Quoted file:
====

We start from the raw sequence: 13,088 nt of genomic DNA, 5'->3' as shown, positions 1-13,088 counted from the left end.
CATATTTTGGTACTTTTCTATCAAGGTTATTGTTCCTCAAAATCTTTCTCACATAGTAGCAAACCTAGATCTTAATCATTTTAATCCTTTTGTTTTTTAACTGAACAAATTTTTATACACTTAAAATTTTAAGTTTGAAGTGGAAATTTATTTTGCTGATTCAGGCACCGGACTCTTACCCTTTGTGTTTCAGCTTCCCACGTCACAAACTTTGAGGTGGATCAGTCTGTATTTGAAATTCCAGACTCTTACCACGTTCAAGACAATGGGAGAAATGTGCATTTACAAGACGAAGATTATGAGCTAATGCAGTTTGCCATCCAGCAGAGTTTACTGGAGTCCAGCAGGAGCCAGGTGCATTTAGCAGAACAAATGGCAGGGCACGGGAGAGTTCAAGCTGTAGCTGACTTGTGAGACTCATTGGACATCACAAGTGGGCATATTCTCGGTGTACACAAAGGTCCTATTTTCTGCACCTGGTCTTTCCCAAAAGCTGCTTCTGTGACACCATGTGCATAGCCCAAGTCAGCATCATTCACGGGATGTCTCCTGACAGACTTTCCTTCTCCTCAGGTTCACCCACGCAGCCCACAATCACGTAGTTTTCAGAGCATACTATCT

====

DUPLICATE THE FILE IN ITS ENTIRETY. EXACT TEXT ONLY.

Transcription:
We start from the raw sequence: 13,088 nt of genomic DNA, 5'->3' as shown, positions 1-13,088 counted from the left end.
CATATTTTGGTACTTTTCTATCAAGGTTATTGTTCCTCAAAATCTTTCTCACATAGTAGCAAACCTAGATCTTAATCATTTTAATCCTTTTGTTTTTTAACTGAACAAATTTTTATACACTTAAAATTTTAAGTTTGAAGTGGAAATTTATTTTGCTGATTCAGGCACCGGACTCTTACCCTTTGTGTTTCAGCTTCCCACGTCACAAACTTTGAGGTGGATCAGTCTGTATTTGAAATTCCAGACTCTTACCACGTTCAAGACAATGGGAGAAATGTGCATTTACAAGACGAAGATTATGAGCTAATGCAGTTTGCCATCCAGCAGAGTTTACTGGAGTCCAGCAGGAGCCAGGTGCATTTAGCAGAACAAATGGCAGGGCACGGGAGAGTTCAAGCTGTAGCTGACTTGTGAGACTCATTGGACATCACAAGTGGGCATATTCTCGGTGTACACAAAGGTCCTATTTTCTGCACCTGGTCTTTCCCAAAAGCTGCTTCTGTGACACCATGTGCATAGCCCAAGTCAGCATCATTCACGGGATGTCTCCTGACAGACTTTCCTTCTCCTCAGGTTCACCCACGCAGCCCACAATCACGTAGTTTTCAGAGCATACTATCT